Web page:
So, budget session anyone?


Meanwhile, in Santa Fe where a secular change in tourism combined with state government job vacancies has permanently changed the city's economy, there is drift over how to deal with it. No one seems to be able to face up to the budget crisis, including Mayor Javier Gonzales who jetted off to DC for a conference while befuddled city councilors met to mull over the big $15 million budget gap for the small city of 70,000.

The councilors kicked the can around and decided not to decide. Maybe they're waiting for the Mayor? Gonzales doesn't seem very anxious to lay out a plan. But he is embracing ABQ Mayor Berry's proposal to allow double-dipping so ABQ and other cities can hire more cops. Why Gonzales is involving himself in ABQ's mess when he has one at his own front door adds bemusement to the befuddlement that now surrounds the City Different.

(A consultant to Mayor Gonzales says he was incorrectly quoted in the ABQ newspaper as supporting double-dipping. They say he is undecided and have asked the newspaper to run a correction.)


A 21st century education is the cornerstone for strong communities and a strong economy. On February 2, 2016, your vote of YES! in the upcoming APS Mill Levy and School Bond election provides this cornerstone for our children and for our city. $575 million dollars will be raised by a vote of YES! and used to cover existing and future costs for transportation, school renovations and restorations, new technologies, and health, safety and security infrastructure. Your YES! vote makes this possible. With your vote your communities, your schools, and your economy are stronger.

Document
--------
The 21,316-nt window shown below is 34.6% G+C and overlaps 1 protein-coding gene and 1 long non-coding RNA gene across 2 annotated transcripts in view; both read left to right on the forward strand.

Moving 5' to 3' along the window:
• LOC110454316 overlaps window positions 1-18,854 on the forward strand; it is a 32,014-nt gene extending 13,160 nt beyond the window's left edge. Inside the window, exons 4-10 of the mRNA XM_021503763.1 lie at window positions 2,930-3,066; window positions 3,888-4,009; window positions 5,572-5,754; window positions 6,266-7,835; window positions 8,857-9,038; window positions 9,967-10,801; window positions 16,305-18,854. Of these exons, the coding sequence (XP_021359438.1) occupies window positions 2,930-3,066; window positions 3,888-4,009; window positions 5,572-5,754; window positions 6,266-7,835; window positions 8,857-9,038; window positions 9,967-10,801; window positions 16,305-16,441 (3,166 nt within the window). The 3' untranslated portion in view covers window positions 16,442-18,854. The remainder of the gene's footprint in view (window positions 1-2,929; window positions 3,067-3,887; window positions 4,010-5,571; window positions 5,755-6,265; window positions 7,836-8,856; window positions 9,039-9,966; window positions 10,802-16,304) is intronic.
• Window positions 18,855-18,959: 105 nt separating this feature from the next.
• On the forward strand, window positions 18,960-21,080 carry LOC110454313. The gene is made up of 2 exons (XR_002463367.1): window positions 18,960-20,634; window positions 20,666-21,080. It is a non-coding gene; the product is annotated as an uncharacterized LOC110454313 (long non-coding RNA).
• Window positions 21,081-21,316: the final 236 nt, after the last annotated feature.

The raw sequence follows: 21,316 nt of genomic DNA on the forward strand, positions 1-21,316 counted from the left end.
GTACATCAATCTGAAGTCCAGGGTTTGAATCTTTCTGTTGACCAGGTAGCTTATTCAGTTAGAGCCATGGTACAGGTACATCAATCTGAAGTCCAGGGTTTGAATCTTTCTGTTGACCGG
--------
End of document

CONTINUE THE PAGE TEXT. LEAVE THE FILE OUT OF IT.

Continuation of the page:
If the Republicans are really that adamant about having a crime session, why don't they look at this and find some money for treatment and prevention, not just jail cells?

From the NYT on New Mexico's status as one of the worst states for heroin addiction:

Heroin addiction has been “passed down from generation to generation in small cities around New Mexico,” said Jennifer Weiss-Burke, executive director of Healing Addiction in Our Community, a nonprofit group formed to curb heroin addiction. “I've heard stories of grandparents who have been heroin users for years, and it is passed down to younger generations; it’s almost like a way of life.”

Dr. Michael Landen, the state epidemiologist, said the state recently began grappling with prescription opioids. Addictions have shifted to younger people and to more affluent communities.

Ms. Weiss-Burke, whose son died from a heroin overdose in 2011, said it was much harder to treat young people. “Some young people are still having fun and they don’t have the desire to get sober, so they end up cycling through treatment or end up in jail,” she said. “When you go right back to the same environment, it’s hard to stay clean,” she said. “Heroin craving continues to haunt a person for years.”


It was newscaster Katie Couric not Jane Pauley who stumped Sarah Palin when she asked her what newspapers she read. One of our Alligators erred when they said it was Jane Pauley.